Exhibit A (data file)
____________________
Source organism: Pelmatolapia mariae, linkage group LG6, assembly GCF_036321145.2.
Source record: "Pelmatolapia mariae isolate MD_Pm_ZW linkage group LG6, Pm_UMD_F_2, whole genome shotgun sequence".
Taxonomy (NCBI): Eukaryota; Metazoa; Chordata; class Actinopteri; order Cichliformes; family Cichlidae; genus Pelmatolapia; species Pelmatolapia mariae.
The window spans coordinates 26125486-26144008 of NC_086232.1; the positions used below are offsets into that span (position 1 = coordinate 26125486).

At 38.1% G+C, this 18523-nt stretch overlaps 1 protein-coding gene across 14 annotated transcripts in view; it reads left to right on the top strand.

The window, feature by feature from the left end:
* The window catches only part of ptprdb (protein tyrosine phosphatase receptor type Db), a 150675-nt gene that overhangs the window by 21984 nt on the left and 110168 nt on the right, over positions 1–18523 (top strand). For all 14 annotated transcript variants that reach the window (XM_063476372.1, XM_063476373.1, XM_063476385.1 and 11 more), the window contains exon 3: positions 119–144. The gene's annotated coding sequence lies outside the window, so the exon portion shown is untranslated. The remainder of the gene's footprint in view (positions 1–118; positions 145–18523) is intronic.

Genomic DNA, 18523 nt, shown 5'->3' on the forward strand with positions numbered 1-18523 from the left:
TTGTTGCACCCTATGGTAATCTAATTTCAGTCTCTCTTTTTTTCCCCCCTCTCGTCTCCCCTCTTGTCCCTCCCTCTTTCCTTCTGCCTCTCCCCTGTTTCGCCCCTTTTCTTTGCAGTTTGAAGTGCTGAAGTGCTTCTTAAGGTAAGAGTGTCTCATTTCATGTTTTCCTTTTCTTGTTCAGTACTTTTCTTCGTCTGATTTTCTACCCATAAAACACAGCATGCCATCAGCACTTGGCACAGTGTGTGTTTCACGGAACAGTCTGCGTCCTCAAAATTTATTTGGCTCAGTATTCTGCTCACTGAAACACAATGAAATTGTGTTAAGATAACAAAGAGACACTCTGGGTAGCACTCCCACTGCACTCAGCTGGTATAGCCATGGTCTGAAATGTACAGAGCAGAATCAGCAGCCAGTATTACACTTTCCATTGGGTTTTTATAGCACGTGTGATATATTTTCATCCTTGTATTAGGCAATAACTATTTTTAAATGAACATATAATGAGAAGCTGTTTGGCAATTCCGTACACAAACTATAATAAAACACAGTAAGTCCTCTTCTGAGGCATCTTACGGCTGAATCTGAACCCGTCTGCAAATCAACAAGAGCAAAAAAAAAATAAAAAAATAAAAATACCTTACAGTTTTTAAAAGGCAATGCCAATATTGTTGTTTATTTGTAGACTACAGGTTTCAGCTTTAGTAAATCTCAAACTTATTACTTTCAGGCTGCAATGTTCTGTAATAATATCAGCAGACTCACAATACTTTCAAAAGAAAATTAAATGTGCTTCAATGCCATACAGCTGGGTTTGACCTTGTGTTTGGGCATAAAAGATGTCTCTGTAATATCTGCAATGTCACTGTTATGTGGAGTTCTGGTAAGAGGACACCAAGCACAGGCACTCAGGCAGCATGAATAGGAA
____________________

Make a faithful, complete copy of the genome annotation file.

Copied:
Source organism: Pelmatolapia mariae, linkage group LG6, assembly GCF_036321145.2.
Source record: "Pelmatolapia mariae isolate MD_Pm_ZW linkage group LG6, Pm_UMD_F_2, whole genome shotgun sequence".
Taxonomy (NCBI): Eukaryota; Metazoa; Chordata; class Actinopteri; order Cichliformes; family Cichlidae; genus Pelmatolapia; species Pelmatolapia mariae.
The window spans coordinates 26125486-26144008 of NC_086232.1; the positions used below are offsets into that span (position 1 = coordinate 26125486).

At 38.1% G+C, this 18523-nt stretch overlaps 1 protein-coding gene across 14 annotated transcripts in view; it reads left to right on the top strand.

The window, feature by feature from the left end:
* The window catches only part of ptprdb (protein tyrosine phosphatase receptor type Db), a 150675-nt gene that overhangs the window by 21984 nt on the left and 110168 nt on the right, over positions 1–18523 (top strand). For all 14 annotated transcript variants that reach the window (XM_063476372.1, XM_063476373.1, XM_063476385.1 and 11 more), the window contains exon 3: positions 119–144. The gene's annotated coding sequence lies outside the window, so the exon portion shown is untranslated. The remainder of the gene's footprint in view (positions 1–118; positions 145–18523) is intronic.

Genomic DNA, 18523 nt, shown 5'->3' on the forward strand with positions numbered 1-18523 from the left:
TTGTTGCACCCTATGGTAATCTAATTTCAGTCTCTCTTTTTTTCCCCCCTCTCGTCTCCCCTCTTGTCCCTCCCTCTTTCCTTCTGCCTCTCCCCTGTTTCGCCCCTTTTCTTTGCAGTTTGAAGTGCTGAAGTGCTTCTTAAGGTAAGAGTGTCTCATTTCATGTTTTCCTTTTCTTGTTCAGTACTTTTCTTCGTCTGATTTTCTACCCATAAAACACAGCATGCCATCAGCACTTGGCACAGTGTGTGTTTCACGGAACAGTCTGCGTCCTCAAAATTTATTTGGCTCAGTATTCTGCTCACTGAAACACAATGAAATTGTGTTAAGATAACAAAGAGACACTCTGGGTAGCACTCCCACTGCACTCAGCTGGTATAGCCATGGTCTGAAATGTACAGAGCAGAATCAGCAGCCAGTATTACACTTTCCATTGGGTTTTTATAGCACGTGTGATATATTTTCATCCTTGTATTAGGCAATAACTATTTTTAAATGAACATATAATGAGAAGCTGTTTGGCAATTCCGTACACAAACTATAATAAAACACAGTAAGTCCTCTTCTGAGGCATCTTACGGCTGAATCTGAACCCGTCTGCAAATCAACAAGAGCAAAAAAAAAATAAAAAAATAAAAATACCTTACAGTTTTTAAAAGGCAATGCCAATATTGTTGTTTATTTGTAGACTACAGGTTTCAGCTTTAGTAAATCTCAAACTTATTACTTTCAGGCTGCAATGTTCTGTAATAATATCAGCAGACTCACAATACTTTCAAAAGAAAATTAAATGTGCTTCAATGCCATACAGCTGGGTTTGACCTTGTGTTTGGGCATAAAAGATGTCTCTGTAATATCTGCAATGTCACTGTTATGTGGAGTTCTGGTAAGAGGACACCAAGCACAGGCACTCAGGCAGCATGAATAGGAA